When New York City installed GPS units in its taxi fleet in 2007, it began an ambitious initiative to gather information about how traffic functions. Over the last couple of weeks, the reams of taxi GPS data collected by NYCDOT received some major play from the Times, which ran stories on the intersections with the most cab hails, the days with the worst traffic, and cabbies overcharging their fares. The data is so rich, you could probably mine it for a few dozen more stories.
So we wondered, how can this trove of information be used to help pedestrians, cyclists, and transit riders?
We know that the city has already used this resource to measure the effects of street transformations. Mayor Bloomberg and Commissioner Sadik-Khan cited average vehicle speeds calculated from the GPS data when they announced the new pedestrian plazas Broadway would be permanent.
What else can this information do? We asked some of our local transportation experts and advocates about their ideas. Here’s what they told us.
"Gridlock" Sam Schwartz, former deputy DOT commish
"One possible use of the taxi data is to identify clusters of origins and destinations where it can be demonstrated that walking travel times are competitive or can be made competitive to taxi travel times. Then the city can try to make those walking trips more inviting with street designs, lighting, policing, changing signal timing to speed the walking trip, etc. Next, the city should publicize the competitiveness of walking for these trips."
Jessie Singer, Transportation Alternatives Traffic Safety Campaign Manager
The data could be used to find out how street infrastructure affects vehicle speeds. For instance, measuring "average travel speed on streets with bike lanes versus streets without."
Charles Komanoff, transportation analyst
"For some future refinements, it would be really
helpful from a social
standpoint to be able to measure instantaneous taxi speeds, not just
averages, to be able to see in which parts of the city and at which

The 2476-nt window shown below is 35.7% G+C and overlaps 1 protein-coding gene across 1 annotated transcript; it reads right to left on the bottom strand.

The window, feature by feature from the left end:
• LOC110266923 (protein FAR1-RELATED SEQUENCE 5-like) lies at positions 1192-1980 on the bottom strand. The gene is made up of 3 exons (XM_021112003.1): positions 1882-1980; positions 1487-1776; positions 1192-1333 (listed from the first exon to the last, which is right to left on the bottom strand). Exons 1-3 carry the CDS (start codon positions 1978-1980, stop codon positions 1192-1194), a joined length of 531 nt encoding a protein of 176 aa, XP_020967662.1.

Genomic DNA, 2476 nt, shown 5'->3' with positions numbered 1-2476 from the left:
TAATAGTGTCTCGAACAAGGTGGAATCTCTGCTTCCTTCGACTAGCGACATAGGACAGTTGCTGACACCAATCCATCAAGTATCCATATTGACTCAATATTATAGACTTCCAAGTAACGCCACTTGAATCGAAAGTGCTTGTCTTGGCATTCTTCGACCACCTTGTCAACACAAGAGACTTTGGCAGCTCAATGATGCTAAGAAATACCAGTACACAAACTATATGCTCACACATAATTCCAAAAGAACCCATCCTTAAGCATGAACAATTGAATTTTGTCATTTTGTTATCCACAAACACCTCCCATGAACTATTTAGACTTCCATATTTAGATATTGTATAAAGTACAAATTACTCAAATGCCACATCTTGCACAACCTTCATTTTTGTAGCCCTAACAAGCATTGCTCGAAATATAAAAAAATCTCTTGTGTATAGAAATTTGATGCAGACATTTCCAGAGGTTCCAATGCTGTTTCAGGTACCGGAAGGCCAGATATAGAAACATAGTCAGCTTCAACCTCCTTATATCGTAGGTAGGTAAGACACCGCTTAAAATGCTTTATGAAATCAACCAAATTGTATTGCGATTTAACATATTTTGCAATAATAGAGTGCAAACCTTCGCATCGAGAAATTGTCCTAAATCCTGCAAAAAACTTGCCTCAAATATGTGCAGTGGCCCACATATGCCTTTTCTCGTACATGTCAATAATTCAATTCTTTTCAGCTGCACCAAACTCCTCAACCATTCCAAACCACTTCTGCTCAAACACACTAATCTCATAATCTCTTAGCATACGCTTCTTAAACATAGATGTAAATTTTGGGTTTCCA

times of day, taxis are exceeding the 30 mph speed limits and therefore
endangering other people on the road."
Frank Hebbert, Regional Plan Association Associate Planner
"Above all else, make it publicly available. The best result for the city would be to release anonymized data — that will spur all sorts of analysis and re-use with tangible economic benefit, beyond anything DOT alone can afford."
Rob Freudenberg, RPA Senior Planner for Long Island
"How about comparing taxi routes to existing subway routes? Do most taxi trips line up with existing lines or are they filling in gaps? Are they faster, slower, etc.?"
Streetsman, Streetsblog commenter, on the heat map of taxi pick-ups
"That NYTimes Taxi GPS graphic reads as a map of times and places where public transportation, particularly surface transportation, is sorely lacking. If there were frequent, highly visible buses running directly between nightlife destinations and transit hubs we wouldn’t need so many taxis clogging the streets."
Larry Littlefield, occasional Streetsblog commenter, also on the heat map
"These areas are far enough from the subway that it is not worth the hassle, but the walk to the CBD is too long. The bus is too slow, so cabs are shared for those who can afford it. But bicycles are ideal at that distance."
We have a request in with NYCDOT to see how else they plan to use this unparalleled window onto traffic behavior. If you have more ideas, tell us about them in the comments.